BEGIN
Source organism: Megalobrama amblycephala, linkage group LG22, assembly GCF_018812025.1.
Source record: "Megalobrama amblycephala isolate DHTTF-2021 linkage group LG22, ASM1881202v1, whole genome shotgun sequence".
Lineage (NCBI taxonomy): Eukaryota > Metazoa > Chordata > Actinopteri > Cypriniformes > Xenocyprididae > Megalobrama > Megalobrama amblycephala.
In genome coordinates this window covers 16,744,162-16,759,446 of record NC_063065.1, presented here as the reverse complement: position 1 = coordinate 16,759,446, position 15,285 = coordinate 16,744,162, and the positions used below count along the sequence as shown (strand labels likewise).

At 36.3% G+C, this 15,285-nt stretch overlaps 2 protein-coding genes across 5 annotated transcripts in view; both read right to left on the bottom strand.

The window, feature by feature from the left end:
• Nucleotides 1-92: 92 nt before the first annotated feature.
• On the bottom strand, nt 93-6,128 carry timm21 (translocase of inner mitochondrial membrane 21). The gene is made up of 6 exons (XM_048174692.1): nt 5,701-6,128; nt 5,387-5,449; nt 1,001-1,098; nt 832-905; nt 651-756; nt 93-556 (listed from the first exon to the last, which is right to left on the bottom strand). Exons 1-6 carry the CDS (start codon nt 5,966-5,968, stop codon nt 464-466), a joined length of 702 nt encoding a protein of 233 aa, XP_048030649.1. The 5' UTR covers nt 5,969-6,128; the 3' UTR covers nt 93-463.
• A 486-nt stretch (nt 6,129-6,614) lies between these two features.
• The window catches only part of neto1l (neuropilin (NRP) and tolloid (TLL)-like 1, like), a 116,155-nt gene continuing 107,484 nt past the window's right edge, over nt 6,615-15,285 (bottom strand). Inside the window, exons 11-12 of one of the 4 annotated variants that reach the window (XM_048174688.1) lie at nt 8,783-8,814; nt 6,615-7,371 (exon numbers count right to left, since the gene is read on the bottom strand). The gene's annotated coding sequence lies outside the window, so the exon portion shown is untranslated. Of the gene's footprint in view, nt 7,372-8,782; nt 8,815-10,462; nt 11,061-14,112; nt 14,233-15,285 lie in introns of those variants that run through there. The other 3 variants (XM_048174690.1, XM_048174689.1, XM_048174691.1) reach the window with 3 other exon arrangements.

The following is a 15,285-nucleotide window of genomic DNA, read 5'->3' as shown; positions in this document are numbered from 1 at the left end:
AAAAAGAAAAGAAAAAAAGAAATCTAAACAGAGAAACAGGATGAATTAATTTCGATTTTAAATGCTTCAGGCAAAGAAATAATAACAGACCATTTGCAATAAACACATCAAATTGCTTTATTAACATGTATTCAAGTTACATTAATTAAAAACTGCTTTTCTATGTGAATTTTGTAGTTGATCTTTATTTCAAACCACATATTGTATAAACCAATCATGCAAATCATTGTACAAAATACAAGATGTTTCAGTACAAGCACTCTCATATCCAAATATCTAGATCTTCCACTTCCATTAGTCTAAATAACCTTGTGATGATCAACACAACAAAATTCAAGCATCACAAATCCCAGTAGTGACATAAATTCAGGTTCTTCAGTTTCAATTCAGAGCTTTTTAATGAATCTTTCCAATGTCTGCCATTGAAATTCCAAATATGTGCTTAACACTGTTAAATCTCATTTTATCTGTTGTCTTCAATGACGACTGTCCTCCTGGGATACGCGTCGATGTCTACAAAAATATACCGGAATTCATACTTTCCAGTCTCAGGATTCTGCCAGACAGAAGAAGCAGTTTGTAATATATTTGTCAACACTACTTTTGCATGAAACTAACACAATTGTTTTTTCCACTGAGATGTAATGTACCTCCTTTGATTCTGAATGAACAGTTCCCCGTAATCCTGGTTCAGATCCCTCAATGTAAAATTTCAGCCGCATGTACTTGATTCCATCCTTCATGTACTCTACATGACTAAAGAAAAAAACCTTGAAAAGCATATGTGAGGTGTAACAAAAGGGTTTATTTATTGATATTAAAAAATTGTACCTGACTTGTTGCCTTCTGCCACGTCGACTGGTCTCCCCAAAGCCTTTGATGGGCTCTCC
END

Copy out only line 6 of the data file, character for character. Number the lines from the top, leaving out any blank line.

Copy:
The window, feature by feature from the left end: